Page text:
The dietary management of Lifestyle disorders is backed by various researches done in science. Many modern days disorders are because of unhealthy lifestyle and stress. Lack of exercise unhealthy eating patterns, inclination toward readily available over the counter food options, binge eating and late night snacking have contributed to these “man-made disorders of civilization” like - Diabetes, Hypertension, PCOD, Hypothyroid, Vit D Deficiency, Osteoporosis to name a few.
Effective dietary management can help in coping up with such conditions to an extent of as much as 80% along with necessary lifestyle changes and medications if recommended. A well planned, customized and balanced meal plan will balance your organ systems with the glands working in proper synchrony, balance between mind and body coordination along with effective removal and elimination of toxic wastes from your body. These toxins which are accumulated over a period of time due to unhealthy lifestyle if not removed on time can contribute to such disorders. Some of these disorders can turn fatal but management is simple-balanced meal planning under expert guidance and an effective lifestyle planning.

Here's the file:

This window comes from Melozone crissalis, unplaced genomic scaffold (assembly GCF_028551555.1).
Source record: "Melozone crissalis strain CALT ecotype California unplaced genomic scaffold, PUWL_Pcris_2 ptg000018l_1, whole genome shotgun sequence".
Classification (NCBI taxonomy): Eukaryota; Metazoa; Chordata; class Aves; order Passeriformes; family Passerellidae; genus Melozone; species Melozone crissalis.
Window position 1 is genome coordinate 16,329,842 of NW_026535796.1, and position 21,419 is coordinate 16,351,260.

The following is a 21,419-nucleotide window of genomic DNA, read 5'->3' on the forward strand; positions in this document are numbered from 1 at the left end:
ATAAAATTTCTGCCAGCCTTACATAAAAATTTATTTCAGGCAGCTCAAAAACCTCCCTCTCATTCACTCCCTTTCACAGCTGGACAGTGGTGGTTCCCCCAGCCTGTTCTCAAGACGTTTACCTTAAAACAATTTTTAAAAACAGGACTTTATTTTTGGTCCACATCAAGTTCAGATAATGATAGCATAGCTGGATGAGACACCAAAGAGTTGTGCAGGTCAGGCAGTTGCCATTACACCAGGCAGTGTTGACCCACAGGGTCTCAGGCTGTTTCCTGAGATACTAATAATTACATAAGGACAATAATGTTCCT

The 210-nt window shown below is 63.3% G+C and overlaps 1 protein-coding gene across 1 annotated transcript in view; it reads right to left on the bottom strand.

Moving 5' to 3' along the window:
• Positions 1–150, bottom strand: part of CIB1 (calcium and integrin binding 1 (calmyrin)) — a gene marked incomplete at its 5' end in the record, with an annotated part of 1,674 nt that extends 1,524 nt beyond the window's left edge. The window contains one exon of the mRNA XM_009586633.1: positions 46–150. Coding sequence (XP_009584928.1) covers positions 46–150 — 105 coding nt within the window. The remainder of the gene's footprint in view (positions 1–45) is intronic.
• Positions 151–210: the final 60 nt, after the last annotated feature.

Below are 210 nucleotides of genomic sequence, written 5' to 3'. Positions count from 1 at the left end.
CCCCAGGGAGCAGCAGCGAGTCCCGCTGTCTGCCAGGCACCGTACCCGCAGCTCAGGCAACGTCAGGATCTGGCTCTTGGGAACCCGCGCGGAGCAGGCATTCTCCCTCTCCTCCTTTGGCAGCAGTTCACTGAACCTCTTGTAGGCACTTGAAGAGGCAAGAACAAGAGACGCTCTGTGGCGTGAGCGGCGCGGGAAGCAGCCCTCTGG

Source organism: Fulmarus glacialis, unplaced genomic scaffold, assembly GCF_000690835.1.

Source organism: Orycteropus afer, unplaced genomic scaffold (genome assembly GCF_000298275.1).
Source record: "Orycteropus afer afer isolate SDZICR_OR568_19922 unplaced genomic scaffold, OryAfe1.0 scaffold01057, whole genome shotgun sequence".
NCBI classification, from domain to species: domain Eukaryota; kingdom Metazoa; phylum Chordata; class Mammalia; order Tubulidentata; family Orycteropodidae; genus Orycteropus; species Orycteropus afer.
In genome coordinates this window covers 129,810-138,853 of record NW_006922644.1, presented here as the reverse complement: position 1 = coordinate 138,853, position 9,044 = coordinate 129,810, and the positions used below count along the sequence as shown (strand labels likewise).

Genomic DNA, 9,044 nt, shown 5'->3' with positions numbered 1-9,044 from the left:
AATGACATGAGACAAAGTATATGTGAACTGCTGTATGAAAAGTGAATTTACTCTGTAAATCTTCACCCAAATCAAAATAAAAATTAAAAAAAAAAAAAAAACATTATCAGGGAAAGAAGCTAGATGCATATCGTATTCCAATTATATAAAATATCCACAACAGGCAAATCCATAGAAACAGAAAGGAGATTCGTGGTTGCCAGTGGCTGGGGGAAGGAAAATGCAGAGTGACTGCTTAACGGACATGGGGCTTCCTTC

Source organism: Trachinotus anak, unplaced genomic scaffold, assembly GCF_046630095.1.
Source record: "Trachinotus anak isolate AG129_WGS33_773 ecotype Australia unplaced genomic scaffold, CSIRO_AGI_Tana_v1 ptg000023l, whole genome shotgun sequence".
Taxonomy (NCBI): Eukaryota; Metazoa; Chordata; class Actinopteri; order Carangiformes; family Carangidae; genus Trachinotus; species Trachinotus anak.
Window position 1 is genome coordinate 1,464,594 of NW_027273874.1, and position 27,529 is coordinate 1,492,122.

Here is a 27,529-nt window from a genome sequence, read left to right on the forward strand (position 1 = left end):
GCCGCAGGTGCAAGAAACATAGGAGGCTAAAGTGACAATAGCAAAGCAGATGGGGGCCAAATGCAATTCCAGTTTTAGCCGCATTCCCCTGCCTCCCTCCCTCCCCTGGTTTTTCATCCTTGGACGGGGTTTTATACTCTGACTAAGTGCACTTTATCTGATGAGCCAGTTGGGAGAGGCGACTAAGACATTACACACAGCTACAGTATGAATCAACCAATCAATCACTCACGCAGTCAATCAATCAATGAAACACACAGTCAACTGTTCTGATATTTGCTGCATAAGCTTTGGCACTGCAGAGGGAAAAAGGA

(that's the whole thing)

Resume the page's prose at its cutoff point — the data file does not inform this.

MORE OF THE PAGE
Diabetes- Type 2 (Non Insulin Dependent Diabetes Mellitus)
Following a customized balanced plan every day and taking medications as directed can greatly improve blood sugar control and decrease the risk of diabetes-related complications, such as coronary artery disease, kidney disease, and nerve damage. Also, weight management is important in type 2 diabetes.
Monitoring carbohydrate intake is important as it determines postprandial (PP) blood sugar, the use of lower glycemic index (GI) and glycemic load (GL) carbohydrate meals provide an additional benefit for glycemic control.
People with diabetes are at increased risk for heart disease and stroke, and eating a diet low in saturated and trans fats can help to reduce cholesterol levels and decreases these risks.
Making dietary changes and losing weight are effective treatments for reducing blood pressure. Some of these changes can be:
Hypothyroidism is caused by an underactive thyroid gland. Most people with hypothyroidism tend to experience abnormal weight gain and difficulty losing weight until hormone levels stabilizes. The biggest factors that help with weight loss are calorie- and carbohydrate-controlled meal plans,” Emphasizing lean proteins, vegetables, fruits, heart-healthy fats and omega-3s, high-fiber foods, and appropriate portions can help manage or prevent illnesses associated with thyroid disease.
Polycystic Ovary Syndrome (PCOS) is a condition that affects 5-10% of women of childbearing age.The diet in PCOS should focus on:
DIGESTIVE DISORDERS: Gastritis | Acidity | Constipation | IBS
Gastritis : Gastritis is inflammation of the lining of the stomach. A diet for gastritis should contain foods that can be easily digested like a bowl of freshly-prepared steamed vegetable, two or three whole wheat tortilla and a glass of buttermilk.